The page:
Hasina Kharbhih: From Youth Activist to Social Entrepreneur

This article is part of The Woman Impact Series.

(Hasina Kharbhih was elected to the Ashoka Fellowship in 2006)

For Hasina Kharbhih, becoming a social entrepreneur was a natural progression of her position as a youth leader. At seventeen years, the drive in her to pursue her own path was augmented by the leadership training she underwent in school. With a group of other young idealists, she started her efforts against child rights and exploitation soon out of school.  However, with the pressure of academics, many of them slowly phased out even as Hasina grew more confident in her vision of a North-East free from child exploitation and trafficking.

Talking to Hasina is like being a part of an exhilarating moment. Unendingly generous with her thoughts and ideas, Hasina describes her work only as a true crusader would. From changing her appearance to talk to community leaders to involving the law enforcement agencies in her work to build deeper engagement, this human rights defender will do everything in her power to reach her goals. She makes it sound effortless; however the road hasn’t been an easy one.

From financial worries to gaining acceptance for her ideas, Hasina has had to face several setbacks. Personally, she struggled with the idea of continuing down a career path or choosing to continue the work she had started. She also faced resistance from several stakeholders as she started her work with law enforcement and criminal justice. “Eyebrows are often raised,” she says, “when a woman starts to work in the field of human rights.” “Women are traditionally seen to be ‘service oriented,’” she goes on to say, “anyone doing rights-based work generally faces a huge challenge."

So, how did she overcome this? “I graduated in the way I communicated with people,” she says. Everything changed – from what she wore and how she acted. She took on a far more senior, serious and professional persona, a far-cry from the youth activist lifestyle she led at that time. This was her growing-up period, a time of drastic change both personally and professionally.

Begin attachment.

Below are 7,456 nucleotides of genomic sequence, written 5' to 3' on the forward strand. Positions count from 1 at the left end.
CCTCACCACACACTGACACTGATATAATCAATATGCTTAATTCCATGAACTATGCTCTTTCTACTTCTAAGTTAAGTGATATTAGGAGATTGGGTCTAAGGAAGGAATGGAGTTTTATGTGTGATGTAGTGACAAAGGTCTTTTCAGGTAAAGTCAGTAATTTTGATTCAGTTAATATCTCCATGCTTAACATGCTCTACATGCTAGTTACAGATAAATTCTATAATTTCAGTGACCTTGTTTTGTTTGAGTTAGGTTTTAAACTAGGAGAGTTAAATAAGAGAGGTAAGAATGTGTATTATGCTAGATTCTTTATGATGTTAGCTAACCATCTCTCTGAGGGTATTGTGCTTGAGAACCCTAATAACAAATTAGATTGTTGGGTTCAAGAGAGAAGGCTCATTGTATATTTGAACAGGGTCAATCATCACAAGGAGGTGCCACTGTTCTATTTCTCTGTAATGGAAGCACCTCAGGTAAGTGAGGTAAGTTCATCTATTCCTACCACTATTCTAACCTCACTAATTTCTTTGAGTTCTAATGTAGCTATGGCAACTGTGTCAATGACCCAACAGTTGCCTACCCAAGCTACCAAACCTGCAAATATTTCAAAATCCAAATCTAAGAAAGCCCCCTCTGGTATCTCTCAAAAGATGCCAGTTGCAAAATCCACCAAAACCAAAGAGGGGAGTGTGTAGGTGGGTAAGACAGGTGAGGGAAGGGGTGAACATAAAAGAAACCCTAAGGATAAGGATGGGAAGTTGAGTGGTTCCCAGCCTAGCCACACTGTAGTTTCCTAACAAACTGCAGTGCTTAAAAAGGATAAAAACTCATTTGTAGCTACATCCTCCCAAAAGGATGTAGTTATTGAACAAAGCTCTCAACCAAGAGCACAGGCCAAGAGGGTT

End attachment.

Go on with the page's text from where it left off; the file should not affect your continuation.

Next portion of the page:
But, she was not without help. Hasina places a great amount of stress on the importance of mentorship in her life. These are the people who supported her, recognized the importance of her idea and encouraged her to keep going. At a time of personal dilemmas, recognition in the form of awards and the personal support of her mentoring from Commonwealth Youth Programme Asia Center encouraged her to continue her work, even as she finished her education.

To young women entrepreneurs who are starting their own ventures and organisations, Hasina says, “Believe strongly in what you want to do. There will be challenges; there will be periods of change. Learn how to accept and balance them out.” She particularly talks about peer pressure – something which all young people will face even as they experiment and innovate with new ideas and uncharted territories. “Involve people around you; get them engaged with your work, then watch as the pressure disappears. It will be difficult when you set out, but as you grow these challenges will get resolved.”

This deeply committed young woman has been an inspiration to all us at Ashoka. Her commitment can be seen in her philosophy towards work. The only way to succeed in her work, she believes, is to be married to her vision. Impishly, she says, “People get married to each other and then get engrossed in one another. For me, I get engrossed in my vision. I am, indeed, married to it!”

By Sanjana Janardhanan

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